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Balcan innovates

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The former Balcan Plastics, a well-established Quebec-based flexible packaging and film supplier, has changed a lot over the past year. Which is why it’s also been renamed.

Photo Credit: Balcan Innovations

Sometimes a name change doesn’t mean much – early Canadian smartphone maker Research In Motion’s rebranding as BlackBerry in 2013 didn’t really alter the product line all that much. Other times, however, it can tell you a lot.

When Canadian film extruder Balcan Plastics Ltd. changed its name recently to Balcan Innovations Inc., it capped a series of moves over the past year that have marked an unprecedented growth phase for the 55-year-old company, which traditionally made plastic packaging and film for industrial applications, from building materials and wood products to lawn and garden and food and beverage.

The effort began in November 2021, when Balcan acquired Reflectix Inc., a reflective insulation maker headquartered in Markville, Ind., giving it a new foothold in the technical films, reflective-based insulations, and radiant barriers sectors. And then in February 2022 it bought Montreal-based Nelmar Group – comprising Nelmar Security Packaging Systems Inc., Plastixx Extrusion Technologies Inc., and Plastixx FFS Technologies Inc. – which is a supplier of extruded film, form-fill-seal films and plastic valve bags, and tamper-evident security packaging; and also Covertech Fabricating Inc. of Toronto, which manufactures rFOIL insulation. Topping it off, two months later, Balcan announced the opening of its inaugural U.S. manufacturing facility following the completed installation of its first extruder and printing press in Pleasant Prairie, Wis.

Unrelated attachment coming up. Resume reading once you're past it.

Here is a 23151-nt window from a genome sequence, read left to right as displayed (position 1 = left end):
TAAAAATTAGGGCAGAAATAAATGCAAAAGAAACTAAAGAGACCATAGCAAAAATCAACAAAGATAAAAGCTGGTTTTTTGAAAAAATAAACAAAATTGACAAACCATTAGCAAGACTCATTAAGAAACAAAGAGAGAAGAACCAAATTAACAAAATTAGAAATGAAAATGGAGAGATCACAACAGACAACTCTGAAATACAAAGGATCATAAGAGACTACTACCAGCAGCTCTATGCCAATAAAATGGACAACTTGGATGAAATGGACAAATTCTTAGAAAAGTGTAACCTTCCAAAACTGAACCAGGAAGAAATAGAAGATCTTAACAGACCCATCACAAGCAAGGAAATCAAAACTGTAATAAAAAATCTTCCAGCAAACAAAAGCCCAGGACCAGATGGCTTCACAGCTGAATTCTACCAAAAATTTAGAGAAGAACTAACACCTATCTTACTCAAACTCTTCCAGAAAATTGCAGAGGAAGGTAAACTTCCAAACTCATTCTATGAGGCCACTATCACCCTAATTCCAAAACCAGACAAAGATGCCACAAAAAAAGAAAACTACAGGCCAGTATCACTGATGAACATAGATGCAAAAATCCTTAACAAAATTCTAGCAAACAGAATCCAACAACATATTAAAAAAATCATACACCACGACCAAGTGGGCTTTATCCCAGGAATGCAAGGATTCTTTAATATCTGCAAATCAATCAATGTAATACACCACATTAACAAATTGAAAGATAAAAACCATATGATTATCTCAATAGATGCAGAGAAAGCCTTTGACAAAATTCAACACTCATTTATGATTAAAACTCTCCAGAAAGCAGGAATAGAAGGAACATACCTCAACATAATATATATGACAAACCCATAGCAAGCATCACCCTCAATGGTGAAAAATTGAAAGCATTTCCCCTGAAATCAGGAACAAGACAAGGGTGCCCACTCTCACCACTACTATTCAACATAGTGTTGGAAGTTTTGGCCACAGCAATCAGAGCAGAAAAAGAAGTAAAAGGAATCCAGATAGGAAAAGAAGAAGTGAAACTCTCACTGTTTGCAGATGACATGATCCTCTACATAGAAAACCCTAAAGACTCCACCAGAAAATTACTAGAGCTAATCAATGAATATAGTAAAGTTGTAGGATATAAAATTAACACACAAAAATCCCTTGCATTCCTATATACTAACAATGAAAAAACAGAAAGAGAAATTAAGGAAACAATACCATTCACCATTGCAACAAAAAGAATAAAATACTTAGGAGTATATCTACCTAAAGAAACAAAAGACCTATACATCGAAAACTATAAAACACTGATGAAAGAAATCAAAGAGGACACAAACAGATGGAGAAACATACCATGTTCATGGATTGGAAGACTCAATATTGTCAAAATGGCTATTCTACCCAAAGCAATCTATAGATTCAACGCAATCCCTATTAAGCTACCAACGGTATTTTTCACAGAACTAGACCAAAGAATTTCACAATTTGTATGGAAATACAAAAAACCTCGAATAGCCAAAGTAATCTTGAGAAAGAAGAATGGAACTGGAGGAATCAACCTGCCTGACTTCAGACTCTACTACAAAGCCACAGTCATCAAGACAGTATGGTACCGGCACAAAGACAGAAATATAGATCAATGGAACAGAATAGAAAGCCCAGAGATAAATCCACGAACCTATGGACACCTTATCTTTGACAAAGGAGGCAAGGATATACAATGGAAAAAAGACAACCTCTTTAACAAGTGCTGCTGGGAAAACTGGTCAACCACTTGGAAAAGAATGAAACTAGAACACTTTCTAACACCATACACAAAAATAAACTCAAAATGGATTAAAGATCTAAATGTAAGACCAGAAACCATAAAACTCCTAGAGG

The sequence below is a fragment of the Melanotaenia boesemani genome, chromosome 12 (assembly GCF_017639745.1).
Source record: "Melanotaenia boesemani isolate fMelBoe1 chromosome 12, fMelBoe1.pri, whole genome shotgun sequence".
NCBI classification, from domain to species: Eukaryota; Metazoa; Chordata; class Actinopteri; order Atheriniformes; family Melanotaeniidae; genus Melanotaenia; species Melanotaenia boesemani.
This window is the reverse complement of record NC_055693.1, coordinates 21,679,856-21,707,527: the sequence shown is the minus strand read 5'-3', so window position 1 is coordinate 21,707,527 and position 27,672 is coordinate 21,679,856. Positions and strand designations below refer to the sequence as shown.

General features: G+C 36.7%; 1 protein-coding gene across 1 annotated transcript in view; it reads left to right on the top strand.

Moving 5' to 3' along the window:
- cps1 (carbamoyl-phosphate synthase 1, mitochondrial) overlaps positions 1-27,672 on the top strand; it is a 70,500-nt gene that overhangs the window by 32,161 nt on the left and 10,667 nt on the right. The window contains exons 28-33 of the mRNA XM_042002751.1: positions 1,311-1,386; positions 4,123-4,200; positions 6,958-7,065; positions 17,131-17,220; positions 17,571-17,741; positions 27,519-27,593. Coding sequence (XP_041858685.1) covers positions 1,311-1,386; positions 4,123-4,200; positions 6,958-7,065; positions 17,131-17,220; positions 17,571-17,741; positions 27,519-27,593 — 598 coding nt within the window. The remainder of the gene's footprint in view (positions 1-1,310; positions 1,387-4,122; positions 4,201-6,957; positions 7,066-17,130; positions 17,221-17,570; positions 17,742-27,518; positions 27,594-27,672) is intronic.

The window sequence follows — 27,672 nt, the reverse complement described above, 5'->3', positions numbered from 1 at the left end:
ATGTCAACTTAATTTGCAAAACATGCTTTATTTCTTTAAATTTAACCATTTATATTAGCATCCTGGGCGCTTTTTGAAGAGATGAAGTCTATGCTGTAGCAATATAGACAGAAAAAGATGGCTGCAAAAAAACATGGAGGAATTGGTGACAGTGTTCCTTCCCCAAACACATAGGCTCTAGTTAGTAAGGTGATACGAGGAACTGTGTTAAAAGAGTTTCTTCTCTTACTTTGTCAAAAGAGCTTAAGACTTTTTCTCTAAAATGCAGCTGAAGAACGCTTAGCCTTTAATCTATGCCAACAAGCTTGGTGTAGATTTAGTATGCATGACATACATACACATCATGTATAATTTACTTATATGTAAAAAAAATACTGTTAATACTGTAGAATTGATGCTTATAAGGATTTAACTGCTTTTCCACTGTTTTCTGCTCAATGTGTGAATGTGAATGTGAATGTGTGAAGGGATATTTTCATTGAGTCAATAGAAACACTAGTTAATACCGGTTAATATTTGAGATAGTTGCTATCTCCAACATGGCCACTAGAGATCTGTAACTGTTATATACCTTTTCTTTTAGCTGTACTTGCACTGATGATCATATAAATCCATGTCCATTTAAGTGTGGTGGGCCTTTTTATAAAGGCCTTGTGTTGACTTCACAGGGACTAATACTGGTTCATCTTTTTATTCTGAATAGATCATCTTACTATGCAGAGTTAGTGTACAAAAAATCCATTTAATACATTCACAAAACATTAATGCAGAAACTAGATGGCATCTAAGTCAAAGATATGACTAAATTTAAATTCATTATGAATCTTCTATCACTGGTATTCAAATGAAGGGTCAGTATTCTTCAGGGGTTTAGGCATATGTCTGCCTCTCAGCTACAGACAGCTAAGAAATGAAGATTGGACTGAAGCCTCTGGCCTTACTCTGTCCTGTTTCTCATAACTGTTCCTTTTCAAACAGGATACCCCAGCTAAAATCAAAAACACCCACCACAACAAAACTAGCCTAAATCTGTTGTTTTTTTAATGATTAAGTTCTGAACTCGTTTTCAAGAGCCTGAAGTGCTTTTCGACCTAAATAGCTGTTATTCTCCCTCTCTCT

All told, then, it’s not quite the same Balcan you might remember from just a few short years ago. “We’ve been very active over the past two years, and as we look forward, we see a future that requires us to be much more innovative than our competitors, and also much more innovative than where we’ve been, historically,” said Balcan CEO Dano Lister. “The name change from Balcan Plastics to Balcan Innovations represents this aspiration.”



Balcan was founded in 1967 as a family-owned company with a single extruder and the classically entrepreneurial idea of filling a void in a particular product sector: in this case, making films and flexible packaging for Montreal’s growing garment industry. In the 1970s, Balcan Packaging opened its first plant in St-Leonard, Que., a suburb of Montreal, and became one of the first companies in North America to commercialize large web film of up to 40 feet; and a second plant opened in St-Leonard, across the street from the first, just a few years later, increasing the company’s manufacturing and warehousing footprint by more than 400 per cent. By the mid-1980s, Balcan Packaging had become an early adopter of three-layer blown film, and in the 1990s, it developed elastomeric film technology and launched its proprietary stretch hood film – a first-of-its-kind in North America. A third plant opened in Laval, Que., in the early 2000s. “Balcan Packaging’s founders identified an opportunity and built a tremendous company around that over the past 55 years,” Lister said. “The mission was always to develop and deliver sustainable, high-quality film and flexible packaging that protects and promotes the customers’ products.”